Of course! Because you were a fan first. I know this is something that affects everyone who is writing about something they are passionate about, but how do you balance being both a fan and a journalist?

What has been interesting to me is how I was able to transition from being a fan to being a sports journalist. Covering the Steelers is part of my current job, yes, but I don’t do so at the expense of any other team. I think it’s possible to be a fan [of a specific team] and still be a good journalist, but that’s just not how I can operate. I just love football at this point.

But, it can get tricky. I don’t keep it a big secret that I am from Western Pennsylvania, which means that fans of the Browns or other teams I cover see me be[ing] critical and just chalk it up to me being some kind of bitter Steelers’ fan or Pittsburgh “homer.” To me, though, I don’t think I could do my job while having active rooting interest for one team, because that inherently means a rooting interest against other teams. And while the Steelers may have led me to love football, at this point I watch every game with an equal amount of interest, love, and enjoyment. I pride myself on trying to shed as much internal bias I have about any NFL team or player when going about my work.

Who are some of the other amazing sports reporters who are women that we should check out? I am a huge hockey fan, anyone I should be reading or listening to?

Hockey fans should totally be following Katie Baker. Michelle Bruton is a football writer with a Green Bay Packers focus. Sarah Spain, Prim Siripipat, and Michelle Beadle are among the greatest [people] working for ESPN. Julie DiCaro covers all sports and is big on tying it to feminism and social justice issues. Same with Maggie Hendricks, who also covers numerous sports (including things like gymnastics that don’t get a lot of big-media play). ESPN’s Josina Anderson is (finally!) considered a national NFL insider. Katie Nolan is awesome and her show, Garbage Time, on Fox Sports One, is really good. I feel like I am going to leave out so many great people here, but these are a good start for anyone who wants more women sports journalists in their lives.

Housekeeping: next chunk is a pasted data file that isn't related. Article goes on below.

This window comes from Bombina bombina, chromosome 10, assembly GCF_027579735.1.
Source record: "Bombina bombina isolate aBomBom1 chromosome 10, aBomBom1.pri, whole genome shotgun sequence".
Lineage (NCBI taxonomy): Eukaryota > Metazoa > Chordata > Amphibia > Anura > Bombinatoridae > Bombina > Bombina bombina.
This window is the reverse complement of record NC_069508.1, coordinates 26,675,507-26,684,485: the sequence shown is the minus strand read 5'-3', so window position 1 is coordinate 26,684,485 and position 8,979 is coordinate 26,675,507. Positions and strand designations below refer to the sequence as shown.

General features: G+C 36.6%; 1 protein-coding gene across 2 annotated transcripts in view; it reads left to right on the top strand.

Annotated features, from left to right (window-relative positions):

What’s your advice to our readers who want to get into sports journalism?

Read, write, keep writing, make sure you know what you’re talking about. Don’t mess up “your versus you’re,” and things like that. Make connections on Twitter and in real life, if possible. Do not slag on any sports website, writer, publication or editor because you never know when you’ll need them or what bridges you may unwittingly burn. Always keep writing, do it for yourself, do it for free if you have to, just find ways to get your name out there.

Never let anyone tell you that you can’t do this. Talent, knowledge, passion, luck, and timing are all it takes to do this, and your work will be recognized for being good if it is good, and opportunities will come from that. It’s a competitive world but also a large, expanding one with seemingly endless eyes who want as much sports information and analysis as can possibly exist. There’s room for you. Carve a niche, write broadly, take whatever approach you want, but always do it as well as possible. ♦